I'll try to address the useful and meaningful part of the question.
In USA specifically, the primary (K-12) school educucational system is in large part funded by local property taxes assessed on people and businesses in a specific locality (town, borough, county, state).
In addition, a smaller factor is that local PTA fundraising drives supplement a lot of items in school budget; which presumably a bussed-in poor students' family would also fail to contribute to yet benefits from.
As such, going to a school which is outside of your local area of residence is basically equivalent of stealing the money of the people who live in the area where you go to school to, since THEY pay for your education, instead of your family doing so.
Does this have an effect on inequality? Somewhat. However, the effect is significantly less than people who loudly proclaim to "care" about inequality state, since both historical practice, anecdotale evidence, AND research indicate that the main predictor of success in school is NOT money, but:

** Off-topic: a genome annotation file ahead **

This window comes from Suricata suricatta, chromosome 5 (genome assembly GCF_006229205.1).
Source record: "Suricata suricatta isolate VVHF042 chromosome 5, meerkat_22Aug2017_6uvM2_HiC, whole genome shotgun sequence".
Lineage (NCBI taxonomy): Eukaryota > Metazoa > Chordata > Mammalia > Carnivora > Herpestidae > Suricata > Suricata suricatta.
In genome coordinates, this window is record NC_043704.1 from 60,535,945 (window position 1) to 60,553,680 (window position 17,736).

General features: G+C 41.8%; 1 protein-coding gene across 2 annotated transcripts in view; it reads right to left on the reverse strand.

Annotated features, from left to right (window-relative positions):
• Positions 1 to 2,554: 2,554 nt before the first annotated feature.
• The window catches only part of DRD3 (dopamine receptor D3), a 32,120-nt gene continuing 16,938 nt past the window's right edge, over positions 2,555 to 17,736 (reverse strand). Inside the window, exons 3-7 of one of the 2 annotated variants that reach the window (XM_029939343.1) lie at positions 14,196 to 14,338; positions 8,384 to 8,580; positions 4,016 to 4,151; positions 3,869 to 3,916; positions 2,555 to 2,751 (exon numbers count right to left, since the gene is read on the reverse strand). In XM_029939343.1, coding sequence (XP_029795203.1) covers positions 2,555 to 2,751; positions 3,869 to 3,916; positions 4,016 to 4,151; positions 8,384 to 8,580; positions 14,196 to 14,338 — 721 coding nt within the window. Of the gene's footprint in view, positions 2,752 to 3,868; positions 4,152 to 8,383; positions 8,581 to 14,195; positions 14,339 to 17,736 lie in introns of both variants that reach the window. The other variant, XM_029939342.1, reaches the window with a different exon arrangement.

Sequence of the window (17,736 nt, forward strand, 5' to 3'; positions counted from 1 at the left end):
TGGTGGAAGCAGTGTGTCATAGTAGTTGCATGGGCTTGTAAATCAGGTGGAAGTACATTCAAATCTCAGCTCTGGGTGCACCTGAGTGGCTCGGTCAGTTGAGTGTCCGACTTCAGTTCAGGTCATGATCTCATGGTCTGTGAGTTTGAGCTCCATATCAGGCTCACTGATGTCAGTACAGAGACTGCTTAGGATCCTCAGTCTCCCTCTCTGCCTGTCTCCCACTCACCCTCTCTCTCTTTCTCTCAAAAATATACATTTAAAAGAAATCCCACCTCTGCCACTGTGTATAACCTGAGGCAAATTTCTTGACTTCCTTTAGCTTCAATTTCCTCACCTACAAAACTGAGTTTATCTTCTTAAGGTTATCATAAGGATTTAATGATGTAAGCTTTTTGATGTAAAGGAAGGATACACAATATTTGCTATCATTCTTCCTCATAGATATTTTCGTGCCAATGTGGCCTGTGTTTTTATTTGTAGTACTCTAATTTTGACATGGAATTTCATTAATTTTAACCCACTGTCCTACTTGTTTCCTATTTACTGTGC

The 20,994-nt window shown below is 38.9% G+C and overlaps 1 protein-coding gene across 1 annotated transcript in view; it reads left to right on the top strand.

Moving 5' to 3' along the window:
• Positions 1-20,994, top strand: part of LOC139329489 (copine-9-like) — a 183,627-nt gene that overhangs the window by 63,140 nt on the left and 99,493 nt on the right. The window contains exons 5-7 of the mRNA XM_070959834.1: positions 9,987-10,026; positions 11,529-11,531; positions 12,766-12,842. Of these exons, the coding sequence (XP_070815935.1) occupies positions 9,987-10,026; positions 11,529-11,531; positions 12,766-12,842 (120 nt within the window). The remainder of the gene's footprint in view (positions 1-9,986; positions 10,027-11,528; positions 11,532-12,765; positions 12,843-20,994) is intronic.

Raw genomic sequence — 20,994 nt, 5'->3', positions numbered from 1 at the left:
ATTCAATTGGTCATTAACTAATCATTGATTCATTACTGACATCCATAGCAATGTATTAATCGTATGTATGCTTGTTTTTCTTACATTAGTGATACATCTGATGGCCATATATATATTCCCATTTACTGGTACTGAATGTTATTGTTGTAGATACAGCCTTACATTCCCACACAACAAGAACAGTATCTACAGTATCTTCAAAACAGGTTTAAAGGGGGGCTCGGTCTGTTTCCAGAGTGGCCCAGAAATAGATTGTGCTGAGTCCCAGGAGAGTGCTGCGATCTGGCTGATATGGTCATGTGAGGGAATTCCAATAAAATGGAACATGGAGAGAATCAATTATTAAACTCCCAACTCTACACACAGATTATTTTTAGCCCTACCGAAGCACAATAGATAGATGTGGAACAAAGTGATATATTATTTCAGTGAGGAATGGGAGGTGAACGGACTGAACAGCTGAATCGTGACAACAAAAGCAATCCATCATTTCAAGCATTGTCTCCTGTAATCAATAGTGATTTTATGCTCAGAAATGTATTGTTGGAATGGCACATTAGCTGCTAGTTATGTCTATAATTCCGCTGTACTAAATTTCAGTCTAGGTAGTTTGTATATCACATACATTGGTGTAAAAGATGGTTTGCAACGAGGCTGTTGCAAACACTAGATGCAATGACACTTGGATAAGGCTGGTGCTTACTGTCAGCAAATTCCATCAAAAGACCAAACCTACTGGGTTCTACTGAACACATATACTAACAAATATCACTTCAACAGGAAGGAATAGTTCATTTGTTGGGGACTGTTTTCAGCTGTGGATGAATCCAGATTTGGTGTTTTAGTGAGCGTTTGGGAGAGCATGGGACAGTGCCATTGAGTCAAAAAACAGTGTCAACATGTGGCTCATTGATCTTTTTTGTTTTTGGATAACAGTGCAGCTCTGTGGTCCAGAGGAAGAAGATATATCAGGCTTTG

The level of engagement of the students' parents - which going to a better far-away school may be correlated to but isn't caused by
Lack of hunger - which is 100% addressed in USA on federal and state level by providing taxpayer-paid food to all poor kids in school
... and, very specifically, NOT the amount of money spent per student, above a certain basic level (the state of New Jersey demonstrates that conclusively).
The only factor that matters in terms of transferring school, but isn't typically addressed by research due to political correctness considerations, is cultural. If a smart minority student is surrounded by his peers who pejoratively call doing homework and studying "acting white", it actually has detrimental effect - bad enough that Barack Obama spoke out against the idea.